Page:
On 2 December, a consortium of older persons and dementia organisations submitted a joint and open letter to the World Health Organization’s (WHO) Intergovernmental Negotiating Body (INB) for a new WHO convention, agreement, or other international instrument on pandemic prevention, preparedness and response.
In the letter, the consortium expressed their deep concern that future resilience for these vulnerable constituencies is not being adequately reflected in the proposed draft of the treaty.
The consortium, lead by ADI, includes Dementia Alliance International (DAI), Help Age International, NGO Committee on Aging, International Federation on Ageing, Worldwide Hospice Palliative Care Alliance and The Global Alliance for the Rights of Older Persons. Together, the letter was submitted in response to the next scheduled meeting of INB, taking place 5-7 December.
Following the COVID-19 pandemic, the WHO met in December 2021 at its second ever special session to establish an INB to draft and negotiate a new pandemic preparedness and response treaty.
Earlier this month, the INB published a so-called “zero-draft” outlining the contents of the treaty. The treaty in its current form fails to include dementia despite shocking mortality figures and the disproportionate impact that the COVID-19 pandemic had on this constituency.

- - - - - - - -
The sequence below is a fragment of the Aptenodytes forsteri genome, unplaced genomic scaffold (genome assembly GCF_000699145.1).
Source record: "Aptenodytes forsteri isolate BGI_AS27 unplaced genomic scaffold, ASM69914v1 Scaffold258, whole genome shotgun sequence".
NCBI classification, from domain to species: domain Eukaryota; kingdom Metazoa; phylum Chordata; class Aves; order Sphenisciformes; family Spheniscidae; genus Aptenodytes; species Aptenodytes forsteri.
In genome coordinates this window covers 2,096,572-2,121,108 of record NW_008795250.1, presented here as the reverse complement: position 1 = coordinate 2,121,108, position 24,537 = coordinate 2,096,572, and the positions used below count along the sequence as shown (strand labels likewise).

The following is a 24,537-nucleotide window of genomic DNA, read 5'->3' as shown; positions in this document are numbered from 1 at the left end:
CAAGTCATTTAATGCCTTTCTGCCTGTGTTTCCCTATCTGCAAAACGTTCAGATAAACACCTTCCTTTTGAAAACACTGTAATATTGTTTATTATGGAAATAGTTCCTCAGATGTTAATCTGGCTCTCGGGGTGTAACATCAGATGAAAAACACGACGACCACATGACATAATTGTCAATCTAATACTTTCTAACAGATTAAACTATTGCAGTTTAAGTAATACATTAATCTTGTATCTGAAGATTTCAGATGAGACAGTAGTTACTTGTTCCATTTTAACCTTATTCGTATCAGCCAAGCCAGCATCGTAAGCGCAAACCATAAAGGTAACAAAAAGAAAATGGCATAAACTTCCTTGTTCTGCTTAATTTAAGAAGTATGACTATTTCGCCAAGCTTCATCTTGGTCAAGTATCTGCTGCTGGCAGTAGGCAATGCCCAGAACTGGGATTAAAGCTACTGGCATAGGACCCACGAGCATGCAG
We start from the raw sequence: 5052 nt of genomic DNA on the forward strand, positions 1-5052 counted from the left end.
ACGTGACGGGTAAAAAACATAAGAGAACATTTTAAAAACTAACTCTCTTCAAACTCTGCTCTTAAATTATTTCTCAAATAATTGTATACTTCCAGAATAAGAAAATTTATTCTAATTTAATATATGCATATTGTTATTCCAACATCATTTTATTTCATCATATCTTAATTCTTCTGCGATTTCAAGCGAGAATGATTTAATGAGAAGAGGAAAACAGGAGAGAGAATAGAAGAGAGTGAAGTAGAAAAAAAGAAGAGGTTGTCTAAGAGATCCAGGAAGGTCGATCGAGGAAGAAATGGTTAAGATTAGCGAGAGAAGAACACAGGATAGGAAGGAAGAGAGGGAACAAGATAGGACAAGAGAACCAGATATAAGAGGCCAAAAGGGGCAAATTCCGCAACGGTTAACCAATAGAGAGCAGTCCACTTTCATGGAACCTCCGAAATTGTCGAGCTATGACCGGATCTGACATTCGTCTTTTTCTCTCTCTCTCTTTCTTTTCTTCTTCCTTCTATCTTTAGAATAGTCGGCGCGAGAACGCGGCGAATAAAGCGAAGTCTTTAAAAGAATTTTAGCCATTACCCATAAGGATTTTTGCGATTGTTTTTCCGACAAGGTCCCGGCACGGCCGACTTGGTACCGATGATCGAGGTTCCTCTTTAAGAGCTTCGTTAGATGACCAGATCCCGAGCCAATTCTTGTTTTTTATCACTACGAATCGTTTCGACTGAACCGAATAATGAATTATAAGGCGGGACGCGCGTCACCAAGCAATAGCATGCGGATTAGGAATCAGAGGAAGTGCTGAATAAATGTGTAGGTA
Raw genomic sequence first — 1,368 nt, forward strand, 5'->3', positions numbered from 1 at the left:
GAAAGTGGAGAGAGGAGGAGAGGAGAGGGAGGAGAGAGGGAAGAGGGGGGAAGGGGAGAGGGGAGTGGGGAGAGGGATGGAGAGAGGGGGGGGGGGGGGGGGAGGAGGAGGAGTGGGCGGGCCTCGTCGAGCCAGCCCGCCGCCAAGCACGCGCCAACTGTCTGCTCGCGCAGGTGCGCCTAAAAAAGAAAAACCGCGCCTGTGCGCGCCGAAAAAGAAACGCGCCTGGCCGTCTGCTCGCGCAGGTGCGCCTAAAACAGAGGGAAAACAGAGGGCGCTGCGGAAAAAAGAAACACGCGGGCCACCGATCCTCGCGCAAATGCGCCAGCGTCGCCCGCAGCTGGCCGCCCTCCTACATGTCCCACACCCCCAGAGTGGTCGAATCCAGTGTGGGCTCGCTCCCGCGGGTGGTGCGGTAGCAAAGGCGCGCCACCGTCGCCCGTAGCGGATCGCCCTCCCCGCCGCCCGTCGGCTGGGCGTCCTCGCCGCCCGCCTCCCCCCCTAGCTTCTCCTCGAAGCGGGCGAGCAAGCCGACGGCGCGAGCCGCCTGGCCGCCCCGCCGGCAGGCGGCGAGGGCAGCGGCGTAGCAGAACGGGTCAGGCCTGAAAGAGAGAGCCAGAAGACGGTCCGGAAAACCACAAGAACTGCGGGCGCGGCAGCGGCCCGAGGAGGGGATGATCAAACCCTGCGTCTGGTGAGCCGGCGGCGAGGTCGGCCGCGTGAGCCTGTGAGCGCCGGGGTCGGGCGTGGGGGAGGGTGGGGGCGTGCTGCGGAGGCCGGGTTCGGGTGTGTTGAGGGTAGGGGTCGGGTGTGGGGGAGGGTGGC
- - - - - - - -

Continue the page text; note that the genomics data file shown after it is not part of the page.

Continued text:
ADI has been advocating to Member States and the INB for the specific inclusion of protections for those living dementia within the treaty since the establishment of the INB, delivering statements at previous meetings and providing extensive written technical feedback.
It is the hope of ADI that through this escalation and the momentum generated by us and our partners, that Member States and the INB will address these concerns.
On the subject, Deputy CEO Chris Lynch said: “It is important that Member States and the INB address the legitimate concerns of ourselves and our partners relating to this treaty.”
Country level mortality data from the COVID-19 pandemic for older people and those living with dementia, demonstrated the shocking and brutal impact this had on our constituency, further compounded by non-rights-based triage decision making. Those involved have the ability to help ensure this does not happen again.
Within the letter, the consortium specifically requests the instrument is equipped to protect older persons and those living with dementia in future pandemics and health emergencies by: ensuring a rights based, non-ageist approach to triage; a robust and consistent approach to infection control in long-term care facilities; proportionate restrictions; concrete measures for the continuation of essential diagnostic and treatment and rehabilitation pathways; access to palliative care, and essential recording of emergency or pandemic related mortality and morbidity.